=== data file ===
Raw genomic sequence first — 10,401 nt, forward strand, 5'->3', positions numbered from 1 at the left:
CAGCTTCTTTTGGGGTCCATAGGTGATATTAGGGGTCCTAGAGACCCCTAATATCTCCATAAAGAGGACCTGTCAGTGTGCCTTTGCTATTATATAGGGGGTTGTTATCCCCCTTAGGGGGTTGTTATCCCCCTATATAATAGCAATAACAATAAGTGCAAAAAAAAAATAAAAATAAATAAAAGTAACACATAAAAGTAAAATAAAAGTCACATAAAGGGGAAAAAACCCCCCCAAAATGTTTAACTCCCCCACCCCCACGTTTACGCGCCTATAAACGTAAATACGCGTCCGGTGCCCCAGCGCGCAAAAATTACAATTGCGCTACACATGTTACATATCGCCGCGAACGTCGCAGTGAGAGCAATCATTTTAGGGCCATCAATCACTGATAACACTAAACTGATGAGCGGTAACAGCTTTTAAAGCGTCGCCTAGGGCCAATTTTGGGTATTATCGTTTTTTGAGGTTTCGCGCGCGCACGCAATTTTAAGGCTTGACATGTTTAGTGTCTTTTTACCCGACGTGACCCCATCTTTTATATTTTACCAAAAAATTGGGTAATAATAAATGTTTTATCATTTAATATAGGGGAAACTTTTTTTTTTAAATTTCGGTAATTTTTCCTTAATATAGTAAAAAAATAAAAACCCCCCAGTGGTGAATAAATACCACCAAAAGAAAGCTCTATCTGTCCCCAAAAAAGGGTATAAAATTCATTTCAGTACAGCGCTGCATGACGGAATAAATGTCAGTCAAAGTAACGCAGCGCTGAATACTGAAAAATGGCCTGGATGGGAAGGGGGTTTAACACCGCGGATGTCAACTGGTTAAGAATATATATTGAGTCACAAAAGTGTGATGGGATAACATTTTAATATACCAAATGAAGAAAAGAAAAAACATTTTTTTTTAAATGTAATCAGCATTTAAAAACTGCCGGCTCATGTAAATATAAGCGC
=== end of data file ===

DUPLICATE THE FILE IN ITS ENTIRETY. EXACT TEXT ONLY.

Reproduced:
Raw genomic sequence first — 10,401 nt, forward strand, 5'->3', positions numbered from 1 at the left:
CAGCTTCTTTTGGGGTCCATAGGTGATATTAGGGGTCCTAGAGACCCCTAATATCTCCATAAAGAGGACCTGTCAGTGTGCCTTTGCTATTATATAGGGGGTTGTTATCCCCCTTAGGGGGTTGTTATCCCCCTATATAATAGCAATAACAATAAGTGCAAAAAAAAAATAAAAATAAATAAAAGTAACACATAAAAGTAAAATAAAAGTCACATAAAGGGGAAAAAACCCCCCCAAAATGTTTAACTCCCCCACCCCCACGTTTACGCGCCTATAAACGTAAATACGCGTCCGGTGCCCCAGCGCGCAAAAATTACAATTGCGCTACACATGTTACATATCGCCGCGAACGTCGCAGTGAGAGCAATCATTTTAGGGCCATCAATCACTGATAACACTAAACTGATGAGCGGTAACAGCTTTTAAAGCGTCGCCTAGGGCCAATTTTGGGTATTATCGTTTTTTGAGGTTTCGCGCGCGCACGCAATTTTAAGGCTTGACATGTTTAGTGTCTTTTTACCCGACGTGACCCCATCTTTTATATTTTACCAAAAAATTGGGTAATAATAAATGTTTTATCATTTAATATAGGGGAAACTTTTTTTTTTAAATTTCGGTAATTTTTCCTTAATATAGTAAAAAAATAAAAACCCCCCAGTGGTGAATAAATACCACCAAAAGAAAGCTCTATCTGTCCCCAAAAAAGGGTATAAAATTCATTTCAGTACAGCGCTGCATGACGGAATAAATGTCAGTCAAAGTAACGCAGCGCTGAATACTGAAAAATGGCCTGGATGGGAAGGGGGTTTAACACCGCGGATGTCAACTGGTTAAGAATATATATTGAGTCACAAAAGTGTGATGGGATAACATTTTAATATACCAAATGAAGAAAAGAAAAAACATTTTTTTTTAAATGTAATCAGCATTTAAAAACTGCCGGCTCATGTAAATATAAGCGC